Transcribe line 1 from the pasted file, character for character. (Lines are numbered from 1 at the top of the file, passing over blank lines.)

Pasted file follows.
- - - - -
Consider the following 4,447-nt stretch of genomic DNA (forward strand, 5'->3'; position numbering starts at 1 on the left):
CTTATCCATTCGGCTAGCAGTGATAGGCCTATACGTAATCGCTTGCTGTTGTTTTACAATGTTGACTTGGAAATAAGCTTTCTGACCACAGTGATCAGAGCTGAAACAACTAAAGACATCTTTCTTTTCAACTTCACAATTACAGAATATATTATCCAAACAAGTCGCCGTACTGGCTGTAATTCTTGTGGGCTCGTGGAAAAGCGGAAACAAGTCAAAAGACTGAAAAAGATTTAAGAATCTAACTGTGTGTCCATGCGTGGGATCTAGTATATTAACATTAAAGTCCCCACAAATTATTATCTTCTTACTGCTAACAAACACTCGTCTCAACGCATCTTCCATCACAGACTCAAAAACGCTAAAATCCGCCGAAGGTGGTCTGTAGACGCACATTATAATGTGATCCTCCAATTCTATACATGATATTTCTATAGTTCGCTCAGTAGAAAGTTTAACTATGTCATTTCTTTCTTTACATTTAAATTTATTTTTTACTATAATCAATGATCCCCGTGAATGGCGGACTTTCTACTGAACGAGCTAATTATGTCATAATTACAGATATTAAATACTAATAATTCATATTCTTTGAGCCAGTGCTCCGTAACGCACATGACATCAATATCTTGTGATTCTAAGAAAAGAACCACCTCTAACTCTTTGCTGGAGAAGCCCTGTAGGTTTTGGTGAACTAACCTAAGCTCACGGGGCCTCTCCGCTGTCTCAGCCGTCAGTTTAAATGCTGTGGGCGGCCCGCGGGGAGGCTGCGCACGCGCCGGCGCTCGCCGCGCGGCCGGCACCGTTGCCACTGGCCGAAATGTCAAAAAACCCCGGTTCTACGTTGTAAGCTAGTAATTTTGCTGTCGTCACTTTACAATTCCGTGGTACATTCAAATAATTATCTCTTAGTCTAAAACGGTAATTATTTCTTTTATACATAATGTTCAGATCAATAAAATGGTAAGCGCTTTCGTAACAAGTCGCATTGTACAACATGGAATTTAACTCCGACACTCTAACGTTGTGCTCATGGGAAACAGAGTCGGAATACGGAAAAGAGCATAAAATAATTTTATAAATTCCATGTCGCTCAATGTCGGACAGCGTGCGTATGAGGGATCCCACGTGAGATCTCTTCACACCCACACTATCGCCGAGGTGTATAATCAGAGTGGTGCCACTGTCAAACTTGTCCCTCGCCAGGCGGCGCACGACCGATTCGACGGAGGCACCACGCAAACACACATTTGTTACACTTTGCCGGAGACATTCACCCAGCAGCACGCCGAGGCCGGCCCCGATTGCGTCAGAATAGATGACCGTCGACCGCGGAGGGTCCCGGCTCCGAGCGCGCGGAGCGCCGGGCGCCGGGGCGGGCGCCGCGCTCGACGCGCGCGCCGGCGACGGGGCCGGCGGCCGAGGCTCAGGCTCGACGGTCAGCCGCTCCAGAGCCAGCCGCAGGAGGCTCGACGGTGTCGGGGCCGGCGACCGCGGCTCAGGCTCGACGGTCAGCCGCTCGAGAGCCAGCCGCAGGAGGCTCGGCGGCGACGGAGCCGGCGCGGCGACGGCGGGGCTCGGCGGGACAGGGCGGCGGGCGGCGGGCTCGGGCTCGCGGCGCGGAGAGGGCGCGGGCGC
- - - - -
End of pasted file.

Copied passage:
Consider the following 4,447-nt stretch of genomic DNA (forward strand, 5'->3'; position numbering starts at 1 on the left):